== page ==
Every year, Manchester Pride is one of the biggest festivals in support of the LGBT+ communities in the UK and around the globe. It takes place in the Village, at the heart of Manchester City Centre – until now!
The private car park which forms the main stage area for the Big Weekend is now a building site, and Manchester Pride have announced that the stage will instead be at Mayfield, the decommissioned railway terminal just south of Piccadilly Station. This is about half a mile and across some busy roads from the Village, which is quite a lot for out-of-town visitors in a festival mood!
This is also only a temporary solution – Mayfield itself is scheduled for re-development. Other possible future venues for the Big Weekend include Castlefield Bowl and Heaton Park.
The Village is an important part of Manchester’s history, and LGBT+ history. There are a lot of businesses there who benefit from the Big Weekend and the trade it brings, and moving the main event out of the Village will have a huge impact on an area already hurting from pressure over business rates and Manchester Labour’s betrayal over preserving the LGBT+ character of the area.
It looks like there may be a solution – the land on which Chorlton Street bus station stands is owned by Manchester City Council, and there are plans afoot to redevelop it. Creating a two or three storey high indoor venue, like the Manchester Academy, would allow the Big Weekend to stay in the Village, and keep revellers dry during the wetter August bank holidays.
There’d be space on top for not only offices or flats, but also more accessible LGBT+ venues which could open up the Village to a wider range of clientele who are currently excluded from it.
Let’s keep Manchester Pride in the Village – but make it bigger, better and more inclusive while we do!
Last night I attended a meeting at the Klondyke organised by the Levenshulme Community Association with local police. It was a busy meeting with hundreds of local residents.
The main purpose of the meeting was to discuss three recent rapes in the local area – one in Crowcroft Park, one in Cringle Fields and one on Chapel Street. However, a lot of anger was expressed at policing in the local area more generally. This ranged from a lack of visible presence despite more resources being allocated to the area, to peoples’ experiences of crime reports not being taken seriously, recorded properly or followed up.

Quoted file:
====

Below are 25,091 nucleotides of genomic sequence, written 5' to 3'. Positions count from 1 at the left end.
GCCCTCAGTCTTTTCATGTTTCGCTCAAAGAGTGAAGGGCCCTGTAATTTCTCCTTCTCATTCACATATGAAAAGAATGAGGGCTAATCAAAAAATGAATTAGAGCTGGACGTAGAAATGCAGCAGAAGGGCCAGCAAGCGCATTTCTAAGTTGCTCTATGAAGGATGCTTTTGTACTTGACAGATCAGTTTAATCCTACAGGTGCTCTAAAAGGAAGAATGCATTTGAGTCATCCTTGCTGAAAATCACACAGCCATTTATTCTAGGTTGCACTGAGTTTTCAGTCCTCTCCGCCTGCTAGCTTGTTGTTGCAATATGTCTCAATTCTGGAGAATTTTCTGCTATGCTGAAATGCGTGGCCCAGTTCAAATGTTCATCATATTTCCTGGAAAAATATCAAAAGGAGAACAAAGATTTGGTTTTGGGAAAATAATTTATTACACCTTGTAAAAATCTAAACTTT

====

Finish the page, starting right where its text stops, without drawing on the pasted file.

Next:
The GMP representatives present admitted that they had let Levenshulme down, and promised better communication from the police to local residents in a variety of ways. Campaigner Sarah Brown pointed out that the Levenshulme policing priorities on the GMP website read “No priorities”.
The response from the police was a little clumsy at times, with Supt. Nawaz mentioning “stranger rape” to howls of protest from the crowd who were keen to point out that all rape is rape. However, the Superintendent later made it clear that people should be free to walk the streets and parks of Levenshulme at any time, which was a very positive message.
Some of the practical measures mentioned, other than more visible policing at peak times such as the evening school run, include Inspire running self-defence and safety classes, and the possibility of the police making rape alarms more readily available to the public. There was also talk of the council providing more funding for lighting in the parks.
It’s clear that this is the start of a process of reconciliation between the police and the community of Levenshulme. And there are still three criminal investigations into horrific crimes ongoing. But it was a valuable opportunity for people to demonstrate their strength of feeling and frustration. I look forward to future meetings organised by the Community Association, and updates on the investigations and policing in the area more generally.